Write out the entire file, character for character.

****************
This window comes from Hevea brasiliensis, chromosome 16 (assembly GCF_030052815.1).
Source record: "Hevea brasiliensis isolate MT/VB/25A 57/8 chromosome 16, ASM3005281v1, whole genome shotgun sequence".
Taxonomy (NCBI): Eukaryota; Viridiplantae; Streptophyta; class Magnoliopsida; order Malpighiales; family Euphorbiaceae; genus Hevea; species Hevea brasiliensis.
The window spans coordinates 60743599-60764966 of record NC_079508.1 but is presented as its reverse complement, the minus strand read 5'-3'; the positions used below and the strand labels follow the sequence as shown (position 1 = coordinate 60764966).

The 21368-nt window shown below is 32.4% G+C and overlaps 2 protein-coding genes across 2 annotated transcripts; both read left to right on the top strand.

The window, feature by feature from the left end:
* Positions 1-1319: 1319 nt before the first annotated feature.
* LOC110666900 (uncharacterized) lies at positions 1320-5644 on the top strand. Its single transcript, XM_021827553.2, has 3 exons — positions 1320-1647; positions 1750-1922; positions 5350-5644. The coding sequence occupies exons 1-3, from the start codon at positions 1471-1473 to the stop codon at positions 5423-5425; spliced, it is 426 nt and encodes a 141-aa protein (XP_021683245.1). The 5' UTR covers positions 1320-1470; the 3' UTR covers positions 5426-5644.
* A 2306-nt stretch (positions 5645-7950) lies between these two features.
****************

This window comes from Hevea brasiliensis, chromosome 16 (assembly GCF_030052815.1).
Source record: "Hevea brasiliensis isolate MT/VB/25A 57/8 chromosome 16, ASM3005281v1, whole genome shotgun sequence".
Taxonomy (NCBI): Eukaryota; Viridiplantae; Streptophyta; class Magnoliopsida; order Malpighiales; family Euphorbiaceae; genus Hevea; species Hevea brasiliensis.
The window spans coordinates 60743599-60764966 of record NC_079508.1 but is presented as its reverse complement, the minus strand read 5'-3'; the positions used below and the strand labels follow the sequence as shown (position 1 = coordinate 60764966).

The 21368-nt window shown below is 32.4% G+C and overlaps 2 protein-coding genes across 2 annotated transcripts; both read left to right on the top strand.

The window, feature by feature from the left end:
* Positions 1-1319: 1319 nt before the first annotated feature.
* LOC110666900 (uncharacterized) lies at positions 1320-5644 on the top strand. Its single transcript, XM_021827553.2, has 3 exons — positions 1320-1647; positions 1750-1922; positions 5350-5644. The coding sequence occupies exons 1-3, from the start codon at positions 1471-1473 to the stop codon at positions 5423-5425; spliced, it is 426 nt and encodes a 141-aa protein (XP_021683245.1). The 5' UTR covers positions 1320-1470; the 3' UTR covers positions 5426-5644.
* A 2306-nt stretch (positions 5645-7950) lies between these two features.